We said goodbye (for now) to JJ at the resort and stopped at Laniakea Beach, which is known for its turtles. Judging by the amount of cars on the side of the road and people clustered on the beach, I knew we were going to see something. Sure enough, about 20 huge sea turtles were swimming in shallow waters.
Mostly you saw their backs when the waves died down…
…and if you were lucky you’d see a head pop up for the briefest of seconds…
…and if you were really lucky one would wash up near you and start eating the algae.
Insert all of the exclamation points!!!!!!
Though he quickly got back in the water, Joe and I agree that seeing him so closely was one of the highlights of the entire trip.
We drove through the old village of Haleiwa on our way back to Honolulu.
It’s the home of another Hawaiian favorite: Matsumoto’s Shave Ice.
Clearly we weren’t the only ones with this idea…
After being in the sun all day, there is no place you’d rather hand over your Benjamins than to a business that only sells ice and sugar. Okay, maybe not Benjamins, but Washingtons.
Oh the happiness of these campers.
Joe’s three flavors were Vanilla, Strawberry Cream and Coconut Cream, while I went for the traditional “Rainbow” of Strawberry, Lemon and Pineapple.
It was perfection. This was the first of many shave-ice stops.
# Day 2
We packed most of our adventures into our time on Oahu so that our time on Maui would be as relaxed as its locals. Day two was no exception.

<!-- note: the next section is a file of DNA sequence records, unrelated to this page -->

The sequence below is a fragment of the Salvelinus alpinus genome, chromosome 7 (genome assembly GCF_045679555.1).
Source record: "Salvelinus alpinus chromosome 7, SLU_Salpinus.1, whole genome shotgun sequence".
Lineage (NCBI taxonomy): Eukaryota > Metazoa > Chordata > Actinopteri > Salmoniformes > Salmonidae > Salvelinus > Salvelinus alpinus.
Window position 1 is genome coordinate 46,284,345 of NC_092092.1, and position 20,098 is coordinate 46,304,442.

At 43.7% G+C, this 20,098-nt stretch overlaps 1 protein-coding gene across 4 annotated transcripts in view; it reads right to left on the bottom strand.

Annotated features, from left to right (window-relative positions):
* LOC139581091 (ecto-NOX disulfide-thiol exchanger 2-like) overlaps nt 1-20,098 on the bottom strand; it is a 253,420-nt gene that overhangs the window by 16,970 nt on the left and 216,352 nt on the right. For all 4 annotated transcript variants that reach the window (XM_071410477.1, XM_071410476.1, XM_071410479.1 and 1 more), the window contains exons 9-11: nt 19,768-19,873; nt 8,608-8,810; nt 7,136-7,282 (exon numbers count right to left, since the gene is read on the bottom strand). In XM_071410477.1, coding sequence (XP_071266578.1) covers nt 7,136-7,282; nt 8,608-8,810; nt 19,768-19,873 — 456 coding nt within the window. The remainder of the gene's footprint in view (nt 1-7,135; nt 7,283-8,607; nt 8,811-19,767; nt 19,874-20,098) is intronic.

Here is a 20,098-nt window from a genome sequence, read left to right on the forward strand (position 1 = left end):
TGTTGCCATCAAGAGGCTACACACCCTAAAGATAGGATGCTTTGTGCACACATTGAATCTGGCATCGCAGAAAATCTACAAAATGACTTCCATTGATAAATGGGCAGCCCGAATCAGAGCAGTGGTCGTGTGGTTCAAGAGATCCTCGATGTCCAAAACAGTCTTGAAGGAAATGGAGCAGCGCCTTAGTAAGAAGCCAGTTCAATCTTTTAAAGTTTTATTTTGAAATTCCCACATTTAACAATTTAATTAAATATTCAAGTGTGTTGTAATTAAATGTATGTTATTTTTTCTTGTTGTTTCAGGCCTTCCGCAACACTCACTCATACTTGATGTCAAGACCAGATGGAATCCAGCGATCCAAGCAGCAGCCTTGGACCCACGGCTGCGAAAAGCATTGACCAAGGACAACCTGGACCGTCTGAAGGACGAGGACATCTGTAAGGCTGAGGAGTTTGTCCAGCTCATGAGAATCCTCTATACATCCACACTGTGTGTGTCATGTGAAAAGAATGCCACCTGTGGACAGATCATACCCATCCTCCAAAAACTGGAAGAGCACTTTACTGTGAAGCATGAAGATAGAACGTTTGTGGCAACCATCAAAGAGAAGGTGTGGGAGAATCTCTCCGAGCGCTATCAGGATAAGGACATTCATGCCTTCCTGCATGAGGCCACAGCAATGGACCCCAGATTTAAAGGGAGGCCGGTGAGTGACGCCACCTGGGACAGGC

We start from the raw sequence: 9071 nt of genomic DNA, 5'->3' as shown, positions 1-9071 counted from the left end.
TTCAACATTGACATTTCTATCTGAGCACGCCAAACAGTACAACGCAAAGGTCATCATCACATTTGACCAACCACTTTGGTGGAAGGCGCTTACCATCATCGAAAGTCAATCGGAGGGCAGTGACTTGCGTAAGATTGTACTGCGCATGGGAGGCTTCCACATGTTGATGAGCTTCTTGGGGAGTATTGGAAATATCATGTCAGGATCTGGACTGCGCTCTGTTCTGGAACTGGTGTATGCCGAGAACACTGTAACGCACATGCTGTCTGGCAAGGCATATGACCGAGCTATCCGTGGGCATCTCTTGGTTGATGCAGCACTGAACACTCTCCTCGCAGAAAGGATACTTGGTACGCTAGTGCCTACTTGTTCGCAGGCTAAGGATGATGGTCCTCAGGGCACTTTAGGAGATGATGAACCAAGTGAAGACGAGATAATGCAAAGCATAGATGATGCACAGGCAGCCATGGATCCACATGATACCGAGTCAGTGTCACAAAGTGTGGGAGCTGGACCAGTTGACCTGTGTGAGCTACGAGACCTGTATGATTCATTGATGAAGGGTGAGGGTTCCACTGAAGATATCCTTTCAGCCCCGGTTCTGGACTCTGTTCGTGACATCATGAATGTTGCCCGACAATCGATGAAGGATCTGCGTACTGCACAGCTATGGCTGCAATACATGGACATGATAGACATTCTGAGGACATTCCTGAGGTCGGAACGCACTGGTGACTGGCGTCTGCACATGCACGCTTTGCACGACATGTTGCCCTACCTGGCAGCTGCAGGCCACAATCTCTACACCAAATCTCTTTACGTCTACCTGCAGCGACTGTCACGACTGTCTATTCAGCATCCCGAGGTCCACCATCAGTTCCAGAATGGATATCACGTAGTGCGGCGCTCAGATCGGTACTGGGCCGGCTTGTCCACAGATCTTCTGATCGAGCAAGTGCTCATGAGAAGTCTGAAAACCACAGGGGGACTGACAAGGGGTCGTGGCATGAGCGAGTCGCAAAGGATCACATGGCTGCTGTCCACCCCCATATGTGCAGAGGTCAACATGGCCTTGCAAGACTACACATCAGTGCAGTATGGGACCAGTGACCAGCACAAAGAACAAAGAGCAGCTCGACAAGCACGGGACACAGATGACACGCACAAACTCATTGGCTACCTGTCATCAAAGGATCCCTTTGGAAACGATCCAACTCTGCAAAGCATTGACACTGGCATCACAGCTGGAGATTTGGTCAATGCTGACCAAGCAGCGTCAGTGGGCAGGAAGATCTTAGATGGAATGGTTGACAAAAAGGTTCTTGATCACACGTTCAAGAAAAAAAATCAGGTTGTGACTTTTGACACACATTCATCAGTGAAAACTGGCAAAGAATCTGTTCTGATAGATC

We hit the ground running by heading north to Kualoa Ranch.
The ranch’s fame comes from the array of TV shows and films that have called its rolling hills home, like Jurassic Park, Lost, Pearl Harbor, 50 First Dates, Windtalkers, Godzilla, Mighty Joe Young – the list goes on and on.
We made earlier reservations for a one-hour ATV ride. (Spots fill up!) We had never been on ATVs before, but it was SO. MUCH. FUN. I didn’t want to get off…so if you’re looking into this, get the two-hour tour.
The first stop was to a Jurassic Park site where part of the tree remains that acted as shelter during the first movie’s stampede. You can watch the scene here.
Our guide knew what was up and pulled this dinosaur out of her pocket to take our pic. Ha!
I can think of no other place quite as picturesque as this.
We also stopped at Hurley’s Golf Course from Lost.
Visiting a Lost location felt like coming full circle to us: we watched the show religiously while we were dating; watched the series finale on our honeymoon and here we are five years later! We love us some Lost.
From the course we could also see a few Godzilla footprints.
Overall, this was one of my favorite hours of the trip. Highly recommend the Ranch to anyone who loves movies, TV or places that are drop-dead gorgeous.
Near the ranch (like, very near) is the Byodo-In Temple.
It was incredible—so peaceful and serene.
With its ornate architecture and black swans, it’s a popular stop, but well worth it. Before entering the temple, ring the sacred bell.
It is believed that its unique tones clear the mind of negativity, imparts deep peace and brings happiness, blessings and a long life.
Then, slip off your shoes and step in to see this magnificent Buddha.
Another Lost connection: This was the site of Sun’s father’s house.
Definitely a worthwhile stop for any hurried traveler.
We spent the afternoon at Kailua Beach Park, famous for its clear waters. I’d say so!
The things we wear to protect our skin!
We spent that night walking around Waikiki Beach and tasting the “flavor of aloha” at Lappert’s Ice Cream.
I had Kauai Pie: Kona Coffee ice cream with coconut flakes, dark chocolate fudge, macadamia nuts and vanilla cake crunch. Joe got Heavenly Hana (Dark Chocolate ice cream with marshmallow swirl, chocolate covered roasted almonds, white chocolate macadamia nuts and sea salt) and NeNe Tracks (Vanilla ice cream with chocolate covered honey roasted almonds, cashews and peanuts, mini peanut butter cups, dark chocolate fudge and salted caramel).
Stay tuned for Parts 2-5!